The TIP Charter is the Key to Expanded Membership and Growth for Northwest Preferred FCU

Northwest Preferred Federal Credit Union Tigard, Oregon, (94 million-in-assets) is the first credit union in the country to receive a Trade Industry and Professional (TIP) charter from the NCUA, said president/CEO Tom Edwards, who noted that it will markedly improve the CU's potential for growth.

 
 

Northwest Preferred Federal Credit Union Tigard, Oregon, (94 million-in-assets) is the first credit union in the country to receive a Trade Industry and Professional (TIP) charter from the NCUA, said president/CEO Tom Edwards, who noted that it will markedly improve the CU's potential for growth.

The NCUA changed the rules and regulations in March to allow a single sponsor credit union to apply to serve all segments of a particular trade, industry or profession, said Edwards. For sixty years, we served Farmers Insurance agents (the CU's previous name was Northwest Farmers Insurance Group FCU) and now, we are free to serve insurance agents in three states.

Having been granted the TIP charter three weeks ago, Northwest Preferred is now free to offer a full range of financial services to employees and agents working in the insurance industry in Oregon, Washington and Idaho.

We have more than 60 years of experience in meeting the needs of insurance professionals, said Edwards, whether it is for their personal finances or those of their small business. Northwest Preferred already had good penetration in its FOM, allowed Edwards, some 85% to 95% in fact, but as the economy slowed down, its growth potential was decreasing. We have 7,500 members right now with a potential of 150,000 to 200,000 new members. That number is staggering enough to illustrate how it can change our business.

Edwards said that the deep knowledge of the business needs of independent insurance agents positions Northwest Preferred to help them grow their business by providing loans and services specifically geared for that market. An independent agent going to a bank for a loan is made to jump through hoops of fire. These agents tell us they've been eclipsed; they feel they are an overlooked market. Not any longer.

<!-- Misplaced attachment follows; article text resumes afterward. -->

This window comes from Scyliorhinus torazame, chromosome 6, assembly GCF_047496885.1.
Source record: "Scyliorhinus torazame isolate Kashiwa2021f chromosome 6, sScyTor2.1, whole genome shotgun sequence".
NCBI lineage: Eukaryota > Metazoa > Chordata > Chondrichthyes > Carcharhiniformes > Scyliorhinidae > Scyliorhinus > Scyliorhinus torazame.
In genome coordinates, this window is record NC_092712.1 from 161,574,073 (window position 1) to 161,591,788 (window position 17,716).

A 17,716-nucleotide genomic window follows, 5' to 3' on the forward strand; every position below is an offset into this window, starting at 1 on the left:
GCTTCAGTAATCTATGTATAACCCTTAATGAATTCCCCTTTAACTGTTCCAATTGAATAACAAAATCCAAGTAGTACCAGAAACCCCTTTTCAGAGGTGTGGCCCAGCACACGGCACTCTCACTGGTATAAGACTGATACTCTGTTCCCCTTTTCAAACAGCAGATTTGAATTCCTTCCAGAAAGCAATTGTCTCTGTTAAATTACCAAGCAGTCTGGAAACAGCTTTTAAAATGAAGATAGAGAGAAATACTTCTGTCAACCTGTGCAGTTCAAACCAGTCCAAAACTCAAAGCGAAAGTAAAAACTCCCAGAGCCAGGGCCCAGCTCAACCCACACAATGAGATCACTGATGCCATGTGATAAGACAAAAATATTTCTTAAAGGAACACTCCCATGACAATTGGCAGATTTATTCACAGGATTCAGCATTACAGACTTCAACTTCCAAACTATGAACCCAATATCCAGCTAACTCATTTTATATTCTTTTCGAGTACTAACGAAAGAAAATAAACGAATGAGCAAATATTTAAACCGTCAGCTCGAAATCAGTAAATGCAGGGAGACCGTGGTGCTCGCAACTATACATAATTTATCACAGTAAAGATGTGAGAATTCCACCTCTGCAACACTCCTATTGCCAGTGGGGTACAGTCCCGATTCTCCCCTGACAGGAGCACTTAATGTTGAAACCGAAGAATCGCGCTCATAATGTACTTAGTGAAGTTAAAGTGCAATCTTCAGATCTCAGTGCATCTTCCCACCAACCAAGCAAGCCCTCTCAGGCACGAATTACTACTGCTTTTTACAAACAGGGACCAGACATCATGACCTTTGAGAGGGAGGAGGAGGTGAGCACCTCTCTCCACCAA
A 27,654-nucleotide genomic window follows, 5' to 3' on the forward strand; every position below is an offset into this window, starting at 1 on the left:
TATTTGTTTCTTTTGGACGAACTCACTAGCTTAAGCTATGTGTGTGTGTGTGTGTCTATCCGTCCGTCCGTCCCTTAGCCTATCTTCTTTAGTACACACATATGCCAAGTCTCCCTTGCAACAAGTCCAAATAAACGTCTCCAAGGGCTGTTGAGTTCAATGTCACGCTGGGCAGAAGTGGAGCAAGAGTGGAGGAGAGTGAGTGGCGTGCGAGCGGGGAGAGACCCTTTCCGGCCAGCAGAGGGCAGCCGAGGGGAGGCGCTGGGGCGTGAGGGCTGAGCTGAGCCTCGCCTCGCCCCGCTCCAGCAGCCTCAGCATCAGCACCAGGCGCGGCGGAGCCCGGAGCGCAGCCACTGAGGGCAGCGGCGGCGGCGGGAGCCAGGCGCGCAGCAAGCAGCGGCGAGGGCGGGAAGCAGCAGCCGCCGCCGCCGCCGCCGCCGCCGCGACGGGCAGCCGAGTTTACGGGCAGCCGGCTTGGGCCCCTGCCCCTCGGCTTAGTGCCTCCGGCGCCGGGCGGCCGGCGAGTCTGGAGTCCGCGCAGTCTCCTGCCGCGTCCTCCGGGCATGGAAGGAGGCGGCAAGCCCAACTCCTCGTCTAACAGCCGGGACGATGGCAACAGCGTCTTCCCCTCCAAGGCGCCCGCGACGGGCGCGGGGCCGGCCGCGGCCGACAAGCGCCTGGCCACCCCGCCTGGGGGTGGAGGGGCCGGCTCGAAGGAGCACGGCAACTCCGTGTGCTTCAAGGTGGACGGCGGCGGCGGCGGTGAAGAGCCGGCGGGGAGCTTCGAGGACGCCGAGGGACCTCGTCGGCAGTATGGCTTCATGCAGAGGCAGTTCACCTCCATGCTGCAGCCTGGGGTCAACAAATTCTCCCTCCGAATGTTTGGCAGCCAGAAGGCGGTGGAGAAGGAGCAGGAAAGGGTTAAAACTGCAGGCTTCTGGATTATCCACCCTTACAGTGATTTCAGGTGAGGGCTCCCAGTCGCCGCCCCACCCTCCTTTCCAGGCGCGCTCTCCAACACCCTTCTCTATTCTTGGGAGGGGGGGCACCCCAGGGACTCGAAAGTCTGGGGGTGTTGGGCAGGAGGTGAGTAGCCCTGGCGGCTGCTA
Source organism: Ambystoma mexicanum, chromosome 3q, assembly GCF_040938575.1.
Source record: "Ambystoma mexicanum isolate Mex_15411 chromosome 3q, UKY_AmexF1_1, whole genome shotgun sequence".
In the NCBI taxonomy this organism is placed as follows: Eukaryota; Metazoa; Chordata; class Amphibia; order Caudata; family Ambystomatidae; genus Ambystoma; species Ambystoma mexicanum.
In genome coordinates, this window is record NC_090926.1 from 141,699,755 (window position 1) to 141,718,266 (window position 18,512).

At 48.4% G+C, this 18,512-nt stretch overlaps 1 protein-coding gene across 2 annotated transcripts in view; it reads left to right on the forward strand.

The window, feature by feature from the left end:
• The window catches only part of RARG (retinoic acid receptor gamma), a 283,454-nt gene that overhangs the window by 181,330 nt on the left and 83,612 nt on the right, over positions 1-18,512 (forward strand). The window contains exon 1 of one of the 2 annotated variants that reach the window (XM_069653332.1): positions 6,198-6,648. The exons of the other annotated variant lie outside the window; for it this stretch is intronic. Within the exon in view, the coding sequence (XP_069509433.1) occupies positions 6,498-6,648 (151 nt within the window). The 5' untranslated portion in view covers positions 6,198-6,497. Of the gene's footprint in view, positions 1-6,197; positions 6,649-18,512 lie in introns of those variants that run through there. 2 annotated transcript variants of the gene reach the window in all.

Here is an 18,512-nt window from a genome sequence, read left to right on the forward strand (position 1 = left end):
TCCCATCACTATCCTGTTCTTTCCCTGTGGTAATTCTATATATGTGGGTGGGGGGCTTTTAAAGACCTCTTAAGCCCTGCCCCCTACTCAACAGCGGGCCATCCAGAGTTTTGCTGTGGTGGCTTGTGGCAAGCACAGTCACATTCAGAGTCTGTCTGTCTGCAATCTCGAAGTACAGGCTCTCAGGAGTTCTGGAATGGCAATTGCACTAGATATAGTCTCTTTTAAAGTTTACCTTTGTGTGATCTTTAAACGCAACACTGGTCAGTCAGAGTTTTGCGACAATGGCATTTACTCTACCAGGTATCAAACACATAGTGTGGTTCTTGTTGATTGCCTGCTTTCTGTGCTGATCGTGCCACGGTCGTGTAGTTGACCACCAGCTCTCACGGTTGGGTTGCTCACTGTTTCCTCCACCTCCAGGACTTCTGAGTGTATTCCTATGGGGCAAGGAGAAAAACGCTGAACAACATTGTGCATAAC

Typically, an agent may seek a loan to buy the building that houses his or her office, say, $150,000 to $200,000, Edwards said, and needs a line of credit. We have something called a 'Happy Days' loan, named after the TV show. It started as a consumer product that we expanded for businesses. Instead of buying a computer system or office furniture on a credit card that gets 14% to 16% interest, they get an invoice from the company and we make the loan that pays it for 5%. So, 5% versus 16%? Getting that kind of service is what we're about. We've also created a Business Account structure that includes a checking account with sub accounts for taxes, an overflow account and more. It's one-stop shopping for agents.

Agents seem to be singing the tune, said Edwards. I walked into an independent agent's office the other day and gave her my card and explained how her company could join the credit union. She looked up at me and her eyes lit up. She said, I've always wanted to join a credit union!

 

 

 

Nov. 24, 2003


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